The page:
When the object is illuminated in such a manner, light is reflected back from the object to the microscope by the two mechanisms previously described. Specular light from the object essentially maintains the plane polarized characteristic of the light source, and a portion of the reflected light ray 26 passes the 473616 prism reflector and encounters analyzer 32 which may be of the type Zeiss 473662.
The portion of the incident plane polarized light represented by ray 24 which bypasses object 20 and passes through the second polarizer 36 undergoes a different process. Each passage through the polarizer provides an additional 20 degrees rotation to the major axis of the light beam's polarization through partial absorption of the extraordinary beam. Thus, light ray 38 is elliptically polarized, and reflected ray 42 is provided with an additional 20 degrees rotation upon passage through second polarizer 36. Accordingly, where polarization analyzer 32 is oriented at 90 degrees with ray 26, ray 34 is extinguished while ray 44 passes through the analyzer with insignificant loss, resulting in a bright field background for a crisp, shadow-like image of the opaque object.
Referring now to FIG. 2, a combination of a polarizing lamina 48 and a front mirror reflecting surface 50 is shown for application to an opaque object. A Kapton layer having a mirrored reflecting surface may be used to provide the desired combination. It should be appreciated that such a laminate may be applied to any opaque object and, by the principles hereinabove described, provide frontally illuminated shadowgraphic images in any optical instrument which includes polarized illuminating light and a polarization analyzer.
While the foregoing description of the present invention describes the use of a substrate formed of a sheet plastic material, and more specifically describes the use of the polyamide Kapton (trademark of DuPont) which has a pleochroic characteristic, is should be understood that dichroic or birefringent materials are equally valuable, and that, moreover, any material providing a polarization to a light beam which differs from the polarization of the light beam incident on the opaque object mounted thereon is similarly useful. The second polarizer thus may be linear or non-linear, the latter term encompassing both elliptical and circular polarizers, although non-linear polarizers are preferred. Further, the reflecting surface 40 is preferably in intimate contact with the second polarizer, although such intimate contact is not necessary to practice the invention.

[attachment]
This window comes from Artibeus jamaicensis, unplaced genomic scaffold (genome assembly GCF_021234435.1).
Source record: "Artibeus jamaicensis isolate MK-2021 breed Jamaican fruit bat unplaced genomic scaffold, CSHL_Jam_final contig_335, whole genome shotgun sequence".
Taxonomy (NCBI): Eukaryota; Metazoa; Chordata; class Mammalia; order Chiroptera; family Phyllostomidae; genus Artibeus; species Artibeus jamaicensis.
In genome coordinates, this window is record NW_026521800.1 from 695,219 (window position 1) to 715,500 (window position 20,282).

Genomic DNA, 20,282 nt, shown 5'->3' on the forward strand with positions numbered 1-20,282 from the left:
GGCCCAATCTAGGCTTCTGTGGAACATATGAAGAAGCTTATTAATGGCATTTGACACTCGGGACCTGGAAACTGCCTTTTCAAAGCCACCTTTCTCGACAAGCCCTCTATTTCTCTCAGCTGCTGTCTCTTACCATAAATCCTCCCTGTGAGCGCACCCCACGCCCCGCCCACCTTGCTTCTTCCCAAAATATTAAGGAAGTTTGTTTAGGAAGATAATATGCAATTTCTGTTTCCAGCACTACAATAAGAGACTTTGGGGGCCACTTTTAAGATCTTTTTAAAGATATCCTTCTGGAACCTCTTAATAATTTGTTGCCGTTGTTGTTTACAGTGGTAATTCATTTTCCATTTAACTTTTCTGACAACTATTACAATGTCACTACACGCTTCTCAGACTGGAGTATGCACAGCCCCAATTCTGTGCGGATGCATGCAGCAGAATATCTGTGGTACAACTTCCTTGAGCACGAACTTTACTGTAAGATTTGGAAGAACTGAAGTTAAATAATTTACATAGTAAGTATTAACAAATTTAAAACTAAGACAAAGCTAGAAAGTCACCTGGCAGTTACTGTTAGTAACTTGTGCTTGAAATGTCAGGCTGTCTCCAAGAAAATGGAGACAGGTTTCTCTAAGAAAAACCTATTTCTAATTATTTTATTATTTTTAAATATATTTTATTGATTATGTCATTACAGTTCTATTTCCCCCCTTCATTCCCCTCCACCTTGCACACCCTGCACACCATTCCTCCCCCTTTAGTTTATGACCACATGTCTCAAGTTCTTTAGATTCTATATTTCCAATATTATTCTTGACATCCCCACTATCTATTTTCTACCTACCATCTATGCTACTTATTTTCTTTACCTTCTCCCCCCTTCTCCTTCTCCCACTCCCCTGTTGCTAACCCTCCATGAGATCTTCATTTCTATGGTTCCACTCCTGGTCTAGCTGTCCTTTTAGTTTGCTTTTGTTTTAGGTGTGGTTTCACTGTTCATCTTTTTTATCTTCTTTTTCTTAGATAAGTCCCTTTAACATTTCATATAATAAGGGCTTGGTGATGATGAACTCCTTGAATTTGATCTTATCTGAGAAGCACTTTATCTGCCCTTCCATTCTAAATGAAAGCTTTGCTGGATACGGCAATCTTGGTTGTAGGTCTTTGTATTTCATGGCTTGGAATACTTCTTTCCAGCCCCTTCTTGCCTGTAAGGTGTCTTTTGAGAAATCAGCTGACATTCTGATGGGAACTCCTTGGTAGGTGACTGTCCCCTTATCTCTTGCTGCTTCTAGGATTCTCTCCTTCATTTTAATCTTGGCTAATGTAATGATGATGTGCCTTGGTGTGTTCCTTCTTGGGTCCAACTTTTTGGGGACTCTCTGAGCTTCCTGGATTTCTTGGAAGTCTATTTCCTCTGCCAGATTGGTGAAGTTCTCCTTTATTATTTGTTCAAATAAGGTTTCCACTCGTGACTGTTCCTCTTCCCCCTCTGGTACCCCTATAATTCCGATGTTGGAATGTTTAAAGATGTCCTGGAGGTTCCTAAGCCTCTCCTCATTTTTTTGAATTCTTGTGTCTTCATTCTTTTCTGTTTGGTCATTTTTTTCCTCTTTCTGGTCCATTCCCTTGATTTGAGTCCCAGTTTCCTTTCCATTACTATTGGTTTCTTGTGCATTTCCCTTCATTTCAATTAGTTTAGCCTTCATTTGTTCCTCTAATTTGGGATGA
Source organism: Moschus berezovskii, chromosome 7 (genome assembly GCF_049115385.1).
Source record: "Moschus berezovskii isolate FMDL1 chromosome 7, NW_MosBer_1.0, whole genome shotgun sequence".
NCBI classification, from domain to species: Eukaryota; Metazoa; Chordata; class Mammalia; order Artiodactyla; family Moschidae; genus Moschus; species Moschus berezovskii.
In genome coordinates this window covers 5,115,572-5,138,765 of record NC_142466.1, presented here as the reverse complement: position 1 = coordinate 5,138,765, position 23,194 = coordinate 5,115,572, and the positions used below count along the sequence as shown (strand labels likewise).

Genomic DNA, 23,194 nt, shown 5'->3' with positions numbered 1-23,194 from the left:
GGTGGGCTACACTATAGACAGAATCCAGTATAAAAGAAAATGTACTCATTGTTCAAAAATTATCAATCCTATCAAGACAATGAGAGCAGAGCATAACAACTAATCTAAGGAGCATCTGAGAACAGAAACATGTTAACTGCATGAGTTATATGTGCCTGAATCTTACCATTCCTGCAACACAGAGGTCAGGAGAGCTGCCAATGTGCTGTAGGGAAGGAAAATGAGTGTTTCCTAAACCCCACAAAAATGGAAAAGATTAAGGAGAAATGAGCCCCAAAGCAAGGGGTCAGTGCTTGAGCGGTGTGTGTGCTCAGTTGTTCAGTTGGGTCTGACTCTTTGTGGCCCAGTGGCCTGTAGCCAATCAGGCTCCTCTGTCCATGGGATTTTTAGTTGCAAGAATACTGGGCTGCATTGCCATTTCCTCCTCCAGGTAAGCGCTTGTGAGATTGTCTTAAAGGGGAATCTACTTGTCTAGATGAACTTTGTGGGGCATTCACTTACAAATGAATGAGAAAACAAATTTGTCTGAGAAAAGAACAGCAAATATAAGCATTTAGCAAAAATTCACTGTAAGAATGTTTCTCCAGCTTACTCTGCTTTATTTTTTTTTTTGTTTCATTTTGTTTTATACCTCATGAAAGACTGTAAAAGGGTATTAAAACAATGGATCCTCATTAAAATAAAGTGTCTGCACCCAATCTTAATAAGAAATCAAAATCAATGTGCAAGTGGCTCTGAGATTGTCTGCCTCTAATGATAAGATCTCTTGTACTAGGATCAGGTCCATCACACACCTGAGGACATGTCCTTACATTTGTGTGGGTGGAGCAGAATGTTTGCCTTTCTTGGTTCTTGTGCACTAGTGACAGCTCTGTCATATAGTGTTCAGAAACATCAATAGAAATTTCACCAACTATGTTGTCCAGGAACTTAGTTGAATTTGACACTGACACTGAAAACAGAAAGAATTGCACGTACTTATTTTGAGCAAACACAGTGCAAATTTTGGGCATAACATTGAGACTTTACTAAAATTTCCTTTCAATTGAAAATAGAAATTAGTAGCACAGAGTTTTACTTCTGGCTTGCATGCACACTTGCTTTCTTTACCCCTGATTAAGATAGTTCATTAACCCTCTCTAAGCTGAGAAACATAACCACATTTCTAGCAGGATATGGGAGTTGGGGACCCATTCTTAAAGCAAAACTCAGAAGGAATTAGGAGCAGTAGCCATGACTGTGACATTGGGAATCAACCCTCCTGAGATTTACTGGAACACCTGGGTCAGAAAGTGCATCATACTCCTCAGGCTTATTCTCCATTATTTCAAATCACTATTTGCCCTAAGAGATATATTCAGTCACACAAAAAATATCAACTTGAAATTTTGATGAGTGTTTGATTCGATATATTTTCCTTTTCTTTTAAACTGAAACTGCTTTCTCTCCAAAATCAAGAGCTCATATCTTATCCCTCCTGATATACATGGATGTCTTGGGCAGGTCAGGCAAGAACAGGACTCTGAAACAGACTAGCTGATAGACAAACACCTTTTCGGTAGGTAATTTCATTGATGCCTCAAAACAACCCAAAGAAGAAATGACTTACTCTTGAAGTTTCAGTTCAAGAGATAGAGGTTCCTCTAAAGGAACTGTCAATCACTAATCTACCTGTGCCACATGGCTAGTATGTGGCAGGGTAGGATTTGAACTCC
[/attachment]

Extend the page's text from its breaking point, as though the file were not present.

It should further be understood that the reflector 18 may be a prism reflector or a partially silvered mirror. The reflector may extend through half the optical diameter of the instrument and may be completely opaque or may be partially reflecting and extend through the entire optical path. In order to avoid multiple reflections, it is preferred that the reflecting surface behind the second polarizer 36 be a frontal reflecting surface. The reflective surface may be physical vapor deposited on the rear surface of the second polarizer.
The foregoing description of a preferred embodiment of the invention has been presented for purposes of illustration and description. It is not intended to be exhaustive or to limit the invention to the precise form disclosed, and obviously many modifications and variations are possible in light of the above teaching. The embodiment was chosen and described in order best to explain the principles of the invention and its practical application, thereby to enable others skilled in the art best to utilize the invention in various embodiments and with various modifications as are suited to the particular use contemplated. It is intended that the scope of the invention be defined by the claims appended hereto.
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|May 18, 1982||AS||Assignment|
Owner name: UNITED STATES OF AMERICA AS REPRESENTED BY THE UNI
Free format text: ASSIGNMENT OF ASSIGNORS INTEREST.;ASSIGNOR:STONE, WILLIAM J.;REEL/FRAME:003988/0520
Effective date: 19820128
|Aug 15, 1988||FPAY||Fee payment|
Year of fee payment: 4
|Sep 29, 1992||REMI||Maintenance fee reminder mailed|
|Feb 28, 1993||LAPS||Lapse for failure to pay maintenance fees|
|May 11, 1993||FP||Expired due to failure to pay maintenance fee|
Effective date: 19930228